The Importance of Play
Play is a fundamental element in every child’s life and is universal throughout the world. At all ages play is undertaken for sheer pleasure and enjoyment and stimulates a cheerful attitude to life and learning. Play is seen as innate as even new born babies have an understanding of play, and it is seen that even the littlest motion like playing with fingers can be linked with development. Play not only helps a child to obtain physical and mental well being, it has also been known to overcome fears, to help play a positive role in social groups, and to enhance academic learning. According to Canning (2007) play experiences support children to be active participants in developing and strengthening their character but also by finding their voice within in society.
During early years of infancy play is essential in developing skills children need to progress into adulthood. Children go through several stages of development from 0 to 12 years and onwards, and each stage involves play activities that will eventually lead a child to develop logical thinking, an abstract mind, object permanence and conservation. Play activities can encourage physical, social and intellectual skills as well as allowing children to portray any underlying emotions. Researchers have found that different types of play can stimulate different area of the body and cognitions. Physical and
active play allows children to develop on gross motor muscles, whereas constructive and symbolic play encourages cognitive development and concept formation.
Other researchers agree with the necessity of play in a child’s life. Tina Bruce (1991) emphasizes that play is a ‘Preparation for life’. When discussing the importance of play it is imperative to note that there are many different ways that children engage in play. Free flow play or child initiated play is when a child uses their own exploratory skills and imagination to role play a certain situation. Free flow play gives the child an opportunity to express their own feelings and ideas whilst applying understanding and techniques they have already developed. In comparison to this another type of play is adult led or adult initiated play, this is when an adult will guide and encourage the children to engage in a particular activity. Tina Bruce explains that most play activities within early year’s educational settings are actually dominated by adults, however many settings in the UK are now required to show that they provide a mixture of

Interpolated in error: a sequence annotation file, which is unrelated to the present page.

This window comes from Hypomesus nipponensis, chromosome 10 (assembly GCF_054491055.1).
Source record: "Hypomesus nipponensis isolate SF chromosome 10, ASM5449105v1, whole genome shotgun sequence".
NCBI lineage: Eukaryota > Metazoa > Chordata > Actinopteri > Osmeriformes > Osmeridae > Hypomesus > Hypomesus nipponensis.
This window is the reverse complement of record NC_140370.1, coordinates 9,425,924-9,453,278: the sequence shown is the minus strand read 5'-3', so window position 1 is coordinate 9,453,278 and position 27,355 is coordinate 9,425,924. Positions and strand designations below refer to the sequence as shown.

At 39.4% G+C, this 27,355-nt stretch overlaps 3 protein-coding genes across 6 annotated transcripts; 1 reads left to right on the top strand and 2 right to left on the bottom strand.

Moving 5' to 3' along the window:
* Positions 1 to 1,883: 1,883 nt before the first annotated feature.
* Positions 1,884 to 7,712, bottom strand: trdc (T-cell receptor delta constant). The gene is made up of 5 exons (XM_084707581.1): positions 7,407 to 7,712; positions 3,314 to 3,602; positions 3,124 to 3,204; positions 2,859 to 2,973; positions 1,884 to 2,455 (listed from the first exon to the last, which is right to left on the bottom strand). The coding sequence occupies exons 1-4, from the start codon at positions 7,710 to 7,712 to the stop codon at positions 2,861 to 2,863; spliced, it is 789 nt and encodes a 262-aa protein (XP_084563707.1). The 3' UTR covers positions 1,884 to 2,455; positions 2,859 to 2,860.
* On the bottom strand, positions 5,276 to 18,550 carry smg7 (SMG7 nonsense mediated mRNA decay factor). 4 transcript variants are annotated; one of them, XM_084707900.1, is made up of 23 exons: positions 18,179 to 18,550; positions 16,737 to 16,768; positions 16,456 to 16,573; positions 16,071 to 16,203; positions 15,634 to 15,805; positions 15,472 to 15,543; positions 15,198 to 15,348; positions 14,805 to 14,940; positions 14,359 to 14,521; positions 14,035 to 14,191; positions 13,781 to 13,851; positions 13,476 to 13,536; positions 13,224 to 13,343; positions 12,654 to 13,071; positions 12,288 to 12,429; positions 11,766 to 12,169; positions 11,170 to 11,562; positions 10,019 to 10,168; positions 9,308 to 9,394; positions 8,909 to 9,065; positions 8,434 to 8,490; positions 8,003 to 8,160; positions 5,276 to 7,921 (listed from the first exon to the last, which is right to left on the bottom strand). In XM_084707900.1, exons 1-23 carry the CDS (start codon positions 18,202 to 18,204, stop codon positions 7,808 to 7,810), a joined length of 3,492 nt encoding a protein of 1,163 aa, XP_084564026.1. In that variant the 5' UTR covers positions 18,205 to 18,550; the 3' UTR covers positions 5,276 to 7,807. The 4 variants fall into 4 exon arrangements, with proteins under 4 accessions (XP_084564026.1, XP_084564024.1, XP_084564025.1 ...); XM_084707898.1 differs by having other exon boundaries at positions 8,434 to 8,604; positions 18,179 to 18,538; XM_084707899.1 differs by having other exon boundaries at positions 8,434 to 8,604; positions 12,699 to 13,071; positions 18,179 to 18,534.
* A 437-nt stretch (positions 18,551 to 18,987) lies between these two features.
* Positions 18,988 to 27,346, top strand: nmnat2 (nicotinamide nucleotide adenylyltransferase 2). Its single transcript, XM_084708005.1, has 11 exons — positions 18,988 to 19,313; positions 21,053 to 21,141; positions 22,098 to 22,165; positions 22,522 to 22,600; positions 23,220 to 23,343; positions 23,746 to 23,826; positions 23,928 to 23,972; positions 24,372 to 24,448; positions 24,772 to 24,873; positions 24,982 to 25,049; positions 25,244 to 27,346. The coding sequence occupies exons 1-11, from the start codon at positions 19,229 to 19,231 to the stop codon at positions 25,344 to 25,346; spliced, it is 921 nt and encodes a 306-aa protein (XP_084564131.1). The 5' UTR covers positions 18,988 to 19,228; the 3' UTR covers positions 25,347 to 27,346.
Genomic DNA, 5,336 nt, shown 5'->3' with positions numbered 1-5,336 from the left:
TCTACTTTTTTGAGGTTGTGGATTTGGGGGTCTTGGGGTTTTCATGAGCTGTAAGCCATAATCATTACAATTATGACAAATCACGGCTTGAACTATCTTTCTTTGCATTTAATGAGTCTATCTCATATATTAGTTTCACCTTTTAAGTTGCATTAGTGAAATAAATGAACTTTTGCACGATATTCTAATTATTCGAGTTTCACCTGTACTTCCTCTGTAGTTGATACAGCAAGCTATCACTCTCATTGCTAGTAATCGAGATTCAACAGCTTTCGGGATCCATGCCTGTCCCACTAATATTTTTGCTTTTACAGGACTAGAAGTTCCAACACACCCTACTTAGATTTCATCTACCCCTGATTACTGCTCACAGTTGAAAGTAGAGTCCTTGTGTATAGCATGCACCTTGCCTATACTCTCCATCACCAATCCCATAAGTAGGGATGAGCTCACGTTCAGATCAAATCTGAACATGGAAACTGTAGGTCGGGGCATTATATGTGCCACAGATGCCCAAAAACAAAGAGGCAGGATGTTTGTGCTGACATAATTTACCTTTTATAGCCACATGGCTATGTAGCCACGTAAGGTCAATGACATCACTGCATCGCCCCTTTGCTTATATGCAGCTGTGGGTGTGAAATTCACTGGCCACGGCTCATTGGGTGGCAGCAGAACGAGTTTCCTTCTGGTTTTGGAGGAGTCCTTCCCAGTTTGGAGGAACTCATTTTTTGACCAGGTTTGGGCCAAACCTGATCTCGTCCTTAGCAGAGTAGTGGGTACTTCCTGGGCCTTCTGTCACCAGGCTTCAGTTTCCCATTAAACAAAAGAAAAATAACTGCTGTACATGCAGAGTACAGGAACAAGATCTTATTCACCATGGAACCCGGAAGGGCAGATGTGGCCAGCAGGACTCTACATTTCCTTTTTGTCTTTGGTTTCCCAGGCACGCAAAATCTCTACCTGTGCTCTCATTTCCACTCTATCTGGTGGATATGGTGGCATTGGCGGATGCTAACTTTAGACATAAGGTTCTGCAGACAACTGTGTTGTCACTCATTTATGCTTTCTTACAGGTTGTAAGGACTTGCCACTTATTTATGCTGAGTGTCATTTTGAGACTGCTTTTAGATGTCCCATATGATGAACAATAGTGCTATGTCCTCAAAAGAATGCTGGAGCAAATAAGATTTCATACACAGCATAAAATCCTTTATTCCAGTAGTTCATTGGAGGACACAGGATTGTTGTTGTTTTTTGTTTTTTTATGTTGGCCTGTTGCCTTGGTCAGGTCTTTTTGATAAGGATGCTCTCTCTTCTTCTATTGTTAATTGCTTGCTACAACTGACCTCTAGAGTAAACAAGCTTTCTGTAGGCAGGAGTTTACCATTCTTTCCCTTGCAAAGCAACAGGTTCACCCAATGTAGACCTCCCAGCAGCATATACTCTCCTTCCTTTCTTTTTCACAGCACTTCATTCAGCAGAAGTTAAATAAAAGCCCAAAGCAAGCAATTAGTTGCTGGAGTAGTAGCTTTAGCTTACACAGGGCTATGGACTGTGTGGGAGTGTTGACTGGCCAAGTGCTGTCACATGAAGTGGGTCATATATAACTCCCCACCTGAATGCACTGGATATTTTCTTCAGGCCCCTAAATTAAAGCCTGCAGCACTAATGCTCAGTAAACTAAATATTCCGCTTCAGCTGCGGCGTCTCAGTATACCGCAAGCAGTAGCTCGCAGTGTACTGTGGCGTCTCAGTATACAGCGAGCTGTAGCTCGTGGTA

structured routine. Beardsley and Harnett (1998) have the same opinion, they believe that ‘play can provide opportunities for a child to play at their own level of complexity’ by being in control of their own play activities but also by being challenged by themselves or by adults. To conclude each child plays and learns in different ways due to individual differences. It is prevalent that play is a key ‘process which will subsume a range of
behaviours, motivations, opportunities, practices, skills and understandings’ (Moyles, 1994). It could be said that play hasn’t got one single definition or purpose, and is dependent on what the child is trying to achieve or expand on. It has been made clear that free flow play seems to deeply affect a child’s development, however all types of play increase development, and some children may need more structured play to challenge themselves and their intellectual skills. This concept is taken into account at Monroe’s Nursery, all of our teachers will observe and assess each child and plan activities that suit each and every child’s independent preferences. One of our main principals at Monroe’s is to ensure that each and every child will travel on a fulfilling and enriching journey whilst they are with us, therefore we ensure that all of our staff fully understand the sheer importance of play, the many different types of play and how it effects all children in their early years.